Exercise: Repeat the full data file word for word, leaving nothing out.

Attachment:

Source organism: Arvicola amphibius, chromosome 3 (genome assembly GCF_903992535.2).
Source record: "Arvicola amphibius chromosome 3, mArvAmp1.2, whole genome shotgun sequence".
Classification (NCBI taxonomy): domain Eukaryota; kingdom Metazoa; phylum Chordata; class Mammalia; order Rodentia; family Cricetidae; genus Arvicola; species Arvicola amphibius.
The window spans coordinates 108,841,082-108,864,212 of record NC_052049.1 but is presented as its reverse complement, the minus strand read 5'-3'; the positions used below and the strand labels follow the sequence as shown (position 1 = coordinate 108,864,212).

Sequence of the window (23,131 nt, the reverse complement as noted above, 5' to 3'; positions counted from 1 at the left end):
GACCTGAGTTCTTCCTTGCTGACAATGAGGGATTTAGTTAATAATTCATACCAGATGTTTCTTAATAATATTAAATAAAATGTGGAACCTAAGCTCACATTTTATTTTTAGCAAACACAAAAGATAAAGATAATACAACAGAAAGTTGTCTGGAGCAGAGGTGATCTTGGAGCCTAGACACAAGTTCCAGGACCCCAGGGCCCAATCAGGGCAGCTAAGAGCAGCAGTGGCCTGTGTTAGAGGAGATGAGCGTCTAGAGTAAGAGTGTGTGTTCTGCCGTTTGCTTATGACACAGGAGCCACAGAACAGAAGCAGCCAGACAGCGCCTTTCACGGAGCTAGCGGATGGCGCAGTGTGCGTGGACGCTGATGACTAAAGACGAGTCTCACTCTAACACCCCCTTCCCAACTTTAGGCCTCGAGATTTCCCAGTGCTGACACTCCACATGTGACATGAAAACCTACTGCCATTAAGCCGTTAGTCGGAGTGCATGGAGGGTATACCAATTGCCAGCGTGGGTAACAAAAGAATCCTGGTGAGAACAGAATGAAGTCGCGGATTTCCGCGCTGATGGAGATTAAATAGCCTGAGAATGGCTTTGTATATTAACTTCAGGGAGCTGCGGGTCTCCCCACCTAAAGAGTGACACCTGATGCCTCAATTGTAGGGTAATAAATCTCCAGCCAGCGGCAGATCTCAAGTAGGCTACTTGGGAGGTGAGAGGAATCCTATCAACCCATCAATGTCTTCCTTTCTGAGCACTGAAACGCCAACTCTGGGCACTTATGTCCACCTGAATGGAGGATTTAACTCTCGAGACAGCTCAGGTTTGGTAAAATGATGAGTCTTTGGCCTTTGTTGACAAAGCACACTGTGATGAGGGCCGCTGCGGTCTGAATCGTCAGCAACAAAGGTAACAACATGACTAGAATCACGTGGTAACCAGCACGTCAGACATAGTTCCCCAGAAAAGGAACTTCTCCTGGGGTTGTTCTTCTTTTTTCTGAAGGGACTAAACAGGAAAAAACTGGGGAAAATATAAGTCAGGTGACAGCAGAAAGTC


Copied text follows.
Source organism: Arvicola amphibius, chromosome 3 (genome assembly GCF_903992535.2).
Source record: "Arvicola amphibius chromosome 3, mArvAmp1.2, whole genome shotgun sequence".
Classification (NCBI taxonomy): domain Eukaryota; kingdom Metazoa; phylum Chordata; class Mammalia; order Rodentia; family Cricetidae; genus Arvicola; species Arvicola amphibius.
The window spans coordinates 108,841,082-108,864,212 of record NC_052049.1 but is presented as its reverse complement, the minus strand read 5'-3'; the positions used below and the strand labels follow the sequence as shown (position 1 = coordinate 108,864,212).

Sequence of the window (23,131 nt, the reverse complement as noted above, 5' to 3'; positions counted from 1 at the left end):
GACCTGAGTTCTTCCTTGCTGACAATGAGGGATTTAGTTAATAATTCATACCAGATGTTTCTTAATAATATTAAATAAAATGTGGAACCTAAGCTCACATTTTATTTTTAGCAAACACAAAAGATAAAGATAATACAACAGAAAGTTGTCTGGAGCAGAGGTGATCTTGGAGCCTAGACACAAGTTCCAGGACCCCAGGGCCCAATCAGGGCAGCTAAGAGCAGCAGTGGCCTGTGTTAGAGGAGATGAGCGTCTAGAGTAAGAGTGTGTGTTCTGCCGTTTGCTTATGACACAGGAGCCACAGAACAGAAGCAGCCAGACAGCGCCTTTCACGGAGCTAGCGGATGGCGCAGTGTGCGTGGACGCTGATGACTAAAGACGAGTCTCACTCTAACACCCCCTTCCCAACTTTAGGCCTCGAGATTTCCCAGTGCTGACACTCCACATGTGACATGAAAACCTACTGCCATTAAGCCGTTAGTCGGAGTGCATGGAGGGTATACCAATTGCCAGCGTGGGTAACAAAAGAATCCTGGTGAGAACAGAATGAAGTCGCGGATTTCCGCGCTGATGGAGATTAAATAGCCTGAGAATGGCTTTGTATATTAACTTCAGGGAGCTGCGGGTCTCCCCACCTAAAGAGTGACACCTGATGCCTCAATTGTAGGGTAATAAATCTCCAGCCAGCGGCAGATCTCAAGTAGGCTACTTGGGAGGTGAGAGGAATCCTATCAACCCATCAATGTCTTCCTTTCTGAGCACTGAAACGCCAACTCTGGGCACTTATGTCCACCTGAATGGAGGATTTAACTCTCGAGACAGCTCAGGTTTGGTAAAATGATGAGTCTTTGGCCTTTGTTGACAAAGCACACTGTGATGAGGGCCGCTGCGGTCTGAATCGTCAGCAACAAAGGTAACAACATGACTAGAATCACGTGGTAACCAGCACGTCAGACATAGTTCCCCAGAAAAGGAACTTCTCCTGGGGTTGTTCTTCTTTTTTCTGAAGGGACTAAACAGGAAAAAACTGGGGAAAATATAAGTCAGGTGACAGCAGAAAGTC